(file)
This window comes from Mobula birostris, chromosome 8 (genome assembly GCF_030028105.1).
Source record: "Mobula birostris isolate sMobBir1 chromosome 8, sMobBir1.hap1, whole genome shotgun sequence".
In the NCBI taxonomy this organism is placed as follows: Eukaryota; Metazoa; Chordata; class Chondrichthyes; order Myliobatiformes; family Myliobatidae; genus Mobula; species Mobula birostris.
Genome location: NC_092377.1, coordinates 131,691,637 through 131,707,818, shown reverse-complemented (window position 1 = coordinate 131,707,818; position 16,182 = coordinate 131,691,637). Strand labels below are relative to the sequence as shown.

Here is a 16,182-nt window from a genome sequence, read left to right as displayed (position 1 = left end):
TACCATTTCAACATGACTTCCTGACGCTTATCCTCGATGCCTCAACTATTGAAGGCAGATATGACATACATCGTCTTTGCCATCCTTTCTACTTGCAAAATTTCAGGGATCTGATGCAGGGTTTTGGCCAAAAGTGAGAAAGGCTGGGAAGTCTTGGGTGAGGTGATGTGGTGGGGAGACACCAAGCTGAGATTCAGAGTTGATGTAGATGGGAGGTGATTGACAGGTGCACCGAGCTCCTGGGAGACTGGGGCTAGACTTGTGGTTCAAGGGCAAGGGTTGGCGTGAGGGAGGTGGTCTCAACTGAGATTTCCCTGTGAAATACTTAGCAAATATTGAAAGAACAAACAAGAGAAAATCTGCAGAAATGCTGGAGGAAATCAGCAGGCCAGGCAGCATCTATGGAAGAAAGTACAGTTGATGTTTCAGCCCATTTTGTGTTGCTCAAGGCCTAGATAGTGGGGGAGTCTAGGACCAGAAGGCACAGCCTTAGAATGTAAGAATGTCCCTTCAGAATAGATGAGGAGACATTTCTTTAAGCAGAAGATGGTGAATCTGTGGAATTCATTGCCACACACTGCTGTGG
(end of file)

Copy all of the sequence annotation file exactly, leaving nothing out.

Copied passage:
This window comes from Mobula birostris, chromosome 8 (genome assembly GCF_030028105.1).
Source record: "Mobula birostris isolate sMobBir1 chromosome 8, sMobBir1.hap1, whole genome shotgun sequence".
In the NCBI taxonomy this organism is placed as follows: Eukaryota; Metazoa; Chordata; class Chondrichthyes; order Myliobatiformes; family Myliobatidae; genus Mobula; species Mobula birostris.
Genome location: NC_092377.1, coordinates 131,691,637 through 131,707,818, shown reverse-complemented (window position 1 = coordinate 131,707,818; position 16,182 = coordinate 131,691,637). Strand labels below are relative to the sequence as shown.

Here is a 16,182-nt window from a genome sequence, read left to right as displayed (position 1 = left end):
TACCATTTCAACATGACTTCCTGACGCTTATCCTCGATGCCTCAACTATTGAAGGCAGATATGACATACATCGTCTTTGCCATCCTTTCTACTTGCAAAATTTCAGGGATCTGATGCAGGGTTTTGGCCAAAAGTGAGAAAGGCTGGGAAGTCTTGGGTGAGGTGATGTGGTGGGGAGACACCAAGCTGAGATTCAGAGTTGATGTAGATGGGAGGTGATTGACAGGTGCACCGAGCTCCTGGGAGACTGGGGCTAGACTTGTGGTTCAAGGGCAAGGGTTGGCGTGAGGGAGGTGGTCTCAACTGAGATTTCCCTGTGAAATACTTAGCAAATATTGAAAGAACAAACAAGAGAAAATCTGCAGAAATGCTGGAGGAAATCAGCAGGCCAGGCAGCATCTATGGAAGAAAGTACAGTTGATGTTTCAGCCCATTTTGTGTTGCTCAAGGCCTAGATAGTGGGGGAGTCTAGGACCAGAAGGCACAGCCTTAGAATGTAAGAATGTCCCTTCAGAATAGATGAGGAGACATTTCTTTAAGCAGAAGATGGTGAATCTGTGGAATTCATTGCCACACACTGCTGTGG